Island Visionary

The late “Fritz” Ludington helped initiate development on Providenciales.

By Dr. Carlton Mills ~ Images Courtesy Turks & Caicos National Museum

Over the last fifty years, what was once known only as Blue Hills (now Providenciales), has witnessed a remarkable transformation. One of the key players in this process was the late Frederick Ludington (affectionately known as Fritz).

Fritz Ludington is one of the original developers of Providenciales.

Fritz was an American who had investments in George Town, Exuma, The Bahamas where he built a small boutique hotel called Two Turtles. Fritz had put his life’s savings in this investment. His dream was to make Exuma his home. This was about to change.

One of the factors that impacted his life in The Bahamas was when the late Sir Lyndon Pindling became prime minister in the early 1960s. On assuming office, the Pindling administration embarked on a call for nationalization—the theme being The Bahamas is for Bahamians. Family members recalled that work permits fees increased astronomically overnight. Fritz saw this as a sign to get him out of The Bahamas. The straw that broke the camel’s back came when his boat was mysteriously burnt down. It was time to leave. Providenciales was next on his radar.

Fritz flew over Providenciales regularly en route to Puerto Rico. This island caught his eye from the air. He developed a fascination for it, realizing the enormous potential waiting below to be exploited. It was possibly the golden sandy beaches and the turquoise waters that attracted him. Subsequently, he decided to stop over and check out the possibilities. 

According to the 1960 Population Census, Providenciales had a population of about 518 persons.  At the time, there were no major roads, no public electricity supply and no running water and other essentials in Providenciales. This certainly presented a challenge for Fritz from the outset, but he was not deterred from his mission to embark on developing the island into a major tourism destination.  

In order to begin this mammoth task, Fritz had to first submit his development proposal to government for approval. The late Hon. Gustarvus Lightbourne, a member of the Legislature at the time, strongly argued with his colleagues for this project to be approved. He firmly believed that this initiative would be the project that would ignite the growth and development of the island.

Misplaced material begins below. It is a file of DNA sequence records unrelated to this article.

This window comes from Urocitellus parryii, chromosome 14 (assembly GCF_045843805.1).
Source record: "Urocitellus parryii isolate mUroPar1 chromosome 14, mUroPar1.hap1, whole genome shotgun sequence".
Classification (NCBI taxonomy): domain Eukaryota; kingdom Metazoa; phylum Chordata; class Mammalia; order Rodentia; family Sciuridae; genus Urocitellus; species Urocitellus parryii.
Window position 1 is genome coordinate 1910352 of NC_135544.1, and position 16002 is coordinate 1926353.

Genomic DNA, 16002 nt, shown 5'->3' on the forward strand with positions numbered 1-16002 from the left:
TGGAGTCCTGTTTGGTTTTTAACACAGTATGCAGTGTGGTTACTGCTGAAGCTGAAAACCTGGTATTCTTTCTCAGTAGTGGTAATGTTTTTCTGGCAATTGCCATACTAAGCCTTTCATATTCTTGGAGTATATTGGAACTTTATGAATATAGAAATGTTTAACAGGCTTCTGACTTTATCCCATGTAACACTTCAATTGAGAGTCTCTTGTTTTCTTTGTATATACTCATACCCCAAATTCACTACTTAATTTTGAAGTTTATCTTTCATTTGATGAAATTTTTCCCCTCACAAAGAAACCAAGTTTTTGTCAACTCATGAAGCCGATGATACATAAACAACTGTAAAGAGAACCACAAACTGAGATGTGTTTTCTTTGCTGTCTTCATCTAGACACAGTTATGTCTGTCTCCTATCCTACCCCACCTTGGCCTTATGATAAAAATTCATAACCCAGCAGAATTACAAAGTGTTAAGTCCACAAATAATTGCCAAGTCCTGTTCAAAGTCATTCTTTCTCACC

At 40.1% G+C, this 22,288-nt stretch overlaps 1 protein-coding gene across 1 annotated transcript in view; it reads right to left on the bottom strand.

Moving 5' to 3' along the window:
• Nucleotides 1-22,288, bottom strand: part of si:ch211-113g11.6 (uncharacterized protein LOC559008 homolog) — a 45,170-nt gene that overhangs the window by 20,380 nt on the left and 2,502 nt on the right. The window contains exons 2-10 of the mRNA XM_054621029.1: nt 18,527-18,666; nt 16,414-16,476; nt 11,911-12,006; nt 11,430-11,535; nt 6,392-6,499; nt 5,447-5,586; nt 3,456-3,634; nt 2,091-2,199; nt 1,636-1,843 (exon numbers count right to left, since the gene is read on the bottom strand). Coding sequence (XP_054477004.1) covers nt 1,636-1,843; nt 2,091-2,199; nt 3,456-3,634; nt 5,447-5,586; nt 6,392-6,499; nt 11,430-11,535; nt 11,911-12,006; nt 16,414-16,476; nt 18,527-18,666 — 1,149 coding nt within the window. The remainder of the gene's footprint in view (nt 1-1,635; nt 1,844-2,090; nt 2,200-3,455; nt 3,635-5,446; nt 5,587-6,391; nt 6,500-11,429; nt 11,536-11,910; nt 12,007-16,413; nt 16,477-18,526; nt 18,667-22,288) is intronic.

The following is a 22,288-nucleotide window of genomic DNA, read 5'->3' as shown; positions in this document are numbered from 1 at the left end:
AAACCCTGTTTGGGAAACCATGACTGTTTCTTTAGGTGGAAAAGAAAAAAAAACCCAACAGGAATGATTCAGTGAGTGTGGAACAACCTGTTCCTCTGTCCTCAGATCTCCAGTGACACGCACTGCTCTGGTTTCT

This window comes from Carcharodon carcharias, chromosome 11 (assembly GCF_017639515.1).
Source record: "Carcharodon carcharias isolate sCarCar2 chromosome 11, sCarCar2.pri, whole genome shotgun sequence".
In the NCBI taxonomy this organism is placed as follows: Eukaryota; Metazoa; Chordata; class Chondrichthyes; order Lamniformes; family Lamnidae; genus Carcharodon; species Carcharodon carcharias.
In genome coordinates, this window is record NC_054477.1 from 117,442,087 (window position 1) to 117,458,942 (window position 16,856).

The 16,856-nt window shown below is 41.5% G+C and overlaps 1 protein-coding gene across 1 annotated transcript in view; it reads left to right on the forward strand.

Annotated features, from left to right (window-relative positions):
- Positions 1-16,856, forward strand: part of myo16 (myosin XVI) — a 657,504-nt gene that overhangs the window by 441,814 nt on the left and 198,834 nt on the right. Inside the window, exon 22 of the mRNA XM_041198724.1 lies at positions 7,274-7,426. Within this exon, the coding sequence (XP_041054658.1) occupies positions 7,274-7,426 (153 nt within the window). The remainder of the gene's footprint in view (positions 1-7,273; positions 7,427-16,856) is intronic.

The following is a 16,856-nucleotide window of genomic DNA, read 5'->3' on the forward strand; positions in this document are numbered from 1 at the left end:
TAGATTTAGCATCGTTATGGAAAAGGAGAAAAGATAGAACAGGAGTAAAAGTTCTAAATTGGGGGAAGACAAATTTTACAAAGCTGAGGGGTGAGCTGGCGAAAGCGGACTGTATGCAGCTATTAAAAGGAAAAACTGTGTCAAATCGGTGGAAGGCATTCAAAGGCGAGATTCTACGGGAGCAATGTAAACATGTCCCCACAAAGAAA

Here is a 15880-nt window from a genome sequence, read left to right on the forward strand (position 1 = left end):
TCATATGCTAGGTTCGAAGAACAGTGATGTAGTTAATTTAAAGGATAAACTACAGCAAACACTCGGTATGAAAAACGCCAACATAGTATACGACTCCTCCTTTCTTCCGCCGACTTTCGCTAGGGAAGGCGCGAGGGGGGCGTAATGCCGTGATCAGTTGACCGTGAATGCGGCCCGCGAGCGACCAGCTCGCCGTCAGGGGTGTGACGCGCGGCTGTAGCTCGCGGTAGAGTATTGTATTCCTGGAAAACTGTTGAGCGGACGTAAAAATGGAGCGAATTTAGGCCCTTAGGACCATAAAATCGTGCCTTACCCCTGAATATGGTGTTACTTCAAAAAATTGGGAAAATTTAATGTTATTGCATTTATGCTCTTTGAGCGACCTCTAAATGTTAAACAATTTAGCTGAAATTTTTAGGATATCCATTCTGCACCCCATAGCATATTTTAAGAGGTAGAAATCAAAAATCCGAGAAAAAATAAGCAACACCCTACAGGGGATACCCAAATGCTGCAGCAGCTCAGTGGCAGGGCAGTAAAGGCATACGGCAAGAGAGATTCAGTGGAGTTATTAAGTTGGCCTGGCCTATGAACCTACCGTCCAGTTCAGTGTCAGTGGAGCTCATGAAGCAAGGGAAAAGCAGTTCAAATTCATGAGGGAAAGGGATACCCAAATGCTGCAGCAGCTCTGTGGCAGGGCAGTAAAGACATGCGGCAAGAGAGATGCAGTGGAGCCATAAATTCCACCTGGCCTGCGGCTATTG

The original developers of Providenciales are shown here during the dredging of Turtle Cove (from top left): Fritz Ludington, Allan Axt, Billy Dodson, Embry Rucker, Jessy Deets, Bengt Soderqvist, Bill Watts and Bob Kellogg.

The development proposal that was submitted by Fritz included:

  The construction of a 4,500 foot coral surface airfield.

  Construction of a jetty for Five Cays which was eventually relocated to South Dock to facilitate the docking of larger vessels.

  Road development linking all three settlements (Blue Hills, Five Cays and The Bight).

  Dredging Sellars Pond and making a channel from the ocean to the pond so that it would be used as a harbour.

  Building of a hotel with at least 10 rooms.

  Employment of a certain number of Turks & Caicos Islanders.

  Requisition of 4,000 acres of Crown Land for development.

Fritz’s request for 4,000 acres of land from the Turks & Caicos government on a lease basis was not readily accepted by the government or the populace as many  argued at the time that it was a mistake to give so many acres of land to a foreign developer. Hon. Lightbourne, on the other hand, saw it as the only way forward for Providenciales. The project eventually got the blessings of the government.

Following approval by the local Legislature, Fritz and his partners  set to work. It was necessary to import heavy duty equipment and other supplies. The heavy equipment included bulldozers, tractors, graders and trucks, which were sourced in the USA, while other supplies including canned food items and fuel were sourced from the neigbouring Dominican Republic. The first challenge was to clear customs in South Caicos before having their boat  guided by the late “Gus” Lightbourne and Charlie Rigby to Providenciales—a pivotal task!.